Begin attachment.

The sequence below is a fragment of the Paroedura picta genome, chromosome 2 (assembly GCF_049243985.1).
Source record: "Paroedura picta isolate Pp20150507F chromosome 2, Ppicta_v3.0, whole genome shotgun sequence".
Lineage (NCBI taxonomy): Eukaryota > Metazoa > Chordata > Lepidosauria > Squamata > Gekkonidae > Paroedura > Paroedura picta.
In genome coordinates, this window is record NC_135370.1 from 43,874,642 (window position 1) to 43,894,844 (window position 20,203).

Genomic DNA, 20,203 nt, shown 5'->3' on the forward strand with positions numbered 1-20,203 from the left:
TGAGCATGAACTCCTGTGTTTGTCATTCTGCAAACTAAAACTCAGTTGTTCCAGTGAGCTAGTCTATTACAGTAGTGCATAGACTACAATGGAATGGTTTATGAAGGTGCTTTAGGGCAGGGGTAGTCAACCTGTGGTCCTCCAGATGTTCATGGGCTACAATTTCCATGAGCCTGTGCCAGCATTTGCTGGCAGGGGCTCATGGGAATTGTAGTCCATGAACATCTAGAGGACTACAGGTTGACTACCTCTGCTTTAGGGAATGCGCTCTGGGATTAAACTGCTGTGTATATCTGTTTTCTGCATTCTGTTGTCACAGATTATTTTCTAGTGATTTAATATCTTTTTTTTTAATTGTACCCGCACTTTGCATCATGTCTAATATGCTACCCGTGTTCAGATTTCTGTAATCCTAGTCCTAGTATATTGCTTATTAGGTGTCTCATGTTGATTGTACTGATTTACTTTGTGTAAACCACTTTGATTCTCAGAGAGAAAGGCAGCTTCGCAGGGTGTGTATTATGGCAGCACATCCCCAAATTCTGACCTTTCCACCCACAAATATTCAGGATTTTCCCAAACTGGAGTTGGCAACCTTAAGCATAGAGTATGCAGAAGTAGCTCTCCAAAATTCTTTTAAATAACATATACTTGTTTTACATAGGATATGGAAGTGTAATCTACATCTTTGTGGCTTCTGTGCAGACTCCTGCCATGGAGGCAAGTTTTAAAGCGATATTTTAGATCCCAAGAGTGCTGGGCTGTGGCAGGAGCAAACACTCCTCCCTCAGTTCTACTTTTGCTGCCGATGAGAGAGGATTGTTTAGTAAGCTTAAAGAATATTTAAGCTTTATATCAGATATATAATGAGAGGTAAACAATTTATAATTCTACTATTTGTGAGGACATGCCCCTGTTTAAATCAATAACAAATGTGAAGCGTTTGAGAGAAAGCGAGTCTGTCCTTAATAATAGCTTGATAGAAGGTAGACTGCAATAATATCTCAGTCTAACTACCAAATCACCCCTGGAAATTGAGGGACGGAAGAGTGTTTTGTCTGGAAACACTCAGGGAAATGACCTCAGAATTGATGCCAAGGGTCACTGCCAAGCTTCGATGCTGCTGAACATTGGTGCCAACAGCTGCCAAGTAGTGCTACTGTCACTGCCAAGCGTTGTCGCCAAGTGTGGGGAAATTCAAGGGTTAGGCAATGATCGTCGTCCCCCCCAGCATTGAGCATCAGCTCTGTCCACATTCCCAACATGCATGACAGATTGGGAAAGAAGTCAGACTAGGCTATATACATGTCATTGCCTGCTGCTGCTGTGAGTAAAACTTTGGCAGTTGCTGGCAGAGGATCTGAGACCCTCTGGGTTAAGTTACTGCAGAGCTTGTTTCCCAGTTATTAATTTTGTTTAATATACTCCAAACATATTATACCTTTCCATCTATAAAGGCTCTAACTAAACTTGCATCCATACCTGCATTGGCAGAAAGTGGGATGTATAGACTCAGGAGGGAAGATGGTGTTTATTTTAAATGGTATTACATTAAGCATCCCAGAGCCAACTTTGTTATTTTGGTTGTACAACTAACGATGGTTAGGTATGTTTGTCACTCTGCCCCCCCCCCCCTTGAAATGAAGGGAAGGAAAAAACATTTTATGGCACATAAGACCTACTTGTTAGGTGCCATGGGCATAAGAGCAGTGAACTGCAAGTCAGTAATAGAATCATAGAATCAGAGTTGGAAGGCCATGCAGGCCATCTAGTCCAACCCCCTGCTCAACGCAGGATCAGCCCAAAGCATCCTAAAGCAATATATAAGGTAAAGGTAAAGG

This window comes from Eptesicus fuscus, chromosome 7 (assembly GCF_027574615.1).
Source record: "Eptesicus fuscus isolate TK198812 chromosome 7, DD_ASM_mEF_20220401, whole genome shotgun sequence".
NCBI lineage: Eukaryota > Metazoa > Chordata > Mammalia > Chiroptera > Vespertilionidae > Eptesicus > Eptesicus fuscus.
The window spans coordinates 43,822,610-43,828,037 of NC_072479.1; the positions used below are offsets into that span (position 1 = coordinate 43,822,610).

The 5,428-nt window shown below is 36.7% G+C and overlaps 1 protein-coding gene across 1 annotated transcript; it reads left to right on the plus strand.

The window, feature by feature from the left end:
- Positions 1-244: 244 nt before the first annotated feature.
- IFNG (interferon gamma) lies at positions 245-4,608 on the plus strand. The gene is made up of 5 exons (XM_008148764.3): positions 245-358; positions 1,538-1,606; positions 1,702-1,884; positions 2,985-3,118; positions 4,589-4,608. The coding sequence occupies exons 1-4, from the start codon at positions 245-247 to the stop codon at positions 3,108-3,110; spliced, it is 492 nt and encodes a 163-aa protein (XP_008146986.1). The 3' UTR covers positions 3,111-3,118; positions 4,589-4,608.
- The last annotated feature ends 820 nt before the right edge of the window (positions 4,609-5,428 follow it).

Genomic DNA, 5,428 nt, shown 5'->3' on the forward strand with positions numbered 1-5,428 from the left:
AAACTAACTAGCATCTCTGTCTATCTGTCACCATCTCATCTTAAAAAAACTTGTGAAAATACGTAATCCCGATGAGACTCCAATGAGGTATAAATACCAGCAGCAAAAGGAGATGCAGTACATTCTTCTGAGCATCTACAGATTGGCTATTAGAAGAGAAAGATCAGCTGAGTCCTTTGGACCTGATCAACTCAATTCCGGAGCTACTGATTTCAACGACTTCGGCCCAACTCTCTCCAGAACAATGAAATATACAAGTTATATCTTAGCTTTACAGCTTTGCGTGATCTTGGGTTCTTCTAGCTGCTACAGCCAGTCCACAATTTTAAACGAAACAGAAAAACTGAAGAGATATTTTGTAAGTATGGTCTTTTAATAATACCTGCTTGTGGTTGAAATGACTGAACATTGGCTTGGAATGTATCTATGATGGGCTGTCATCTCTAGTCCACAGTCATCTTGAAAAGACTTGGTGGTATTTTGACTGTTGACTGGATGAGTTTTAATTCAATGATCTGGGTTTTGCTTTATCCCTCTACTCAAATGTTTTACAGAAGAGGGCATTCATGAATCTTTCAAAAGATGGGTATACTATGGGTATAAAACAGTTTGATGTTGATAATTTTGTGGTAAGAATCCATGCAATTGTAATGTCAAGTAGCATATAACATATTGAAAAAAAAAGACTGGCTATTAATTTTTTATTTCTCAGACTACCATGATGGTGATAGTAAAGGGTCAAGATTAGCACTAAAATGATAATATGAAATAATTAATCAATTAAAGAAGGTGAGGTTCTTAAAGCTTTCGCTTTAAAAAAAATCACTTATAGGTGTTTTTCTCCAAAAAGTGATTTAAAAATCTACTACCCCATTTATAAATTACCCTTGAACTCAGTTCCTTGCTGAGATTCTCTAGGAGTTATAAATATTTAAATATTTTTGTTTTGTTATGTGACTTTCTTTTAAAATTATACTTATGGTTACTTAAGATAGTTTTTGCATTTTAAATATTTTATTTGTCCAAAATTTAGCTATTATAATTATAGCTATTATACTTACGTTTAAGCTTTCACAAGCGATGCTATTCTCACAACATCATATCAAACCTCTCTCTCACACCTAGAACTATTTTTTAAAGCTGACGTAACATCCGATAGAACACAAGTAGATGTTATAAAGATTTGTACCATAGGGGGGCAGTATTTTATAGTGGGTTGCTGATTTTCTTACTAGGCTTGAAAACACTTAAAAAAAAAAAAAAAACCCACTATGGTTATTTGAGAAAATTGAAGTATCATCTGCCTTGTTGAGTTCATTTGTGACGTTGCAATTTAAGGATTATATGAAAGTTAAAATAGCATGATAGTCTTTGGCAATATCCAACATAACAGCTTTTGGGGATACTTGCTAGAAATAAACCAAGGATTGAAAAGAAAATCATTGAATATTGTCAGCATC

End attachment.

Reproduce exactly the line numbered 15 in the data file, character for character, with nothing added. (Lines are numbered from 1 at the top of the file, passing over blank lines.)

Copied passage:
- The last annotated feature ends 820 nt before the right edge of the window (positions 4,609-5,428 follow it).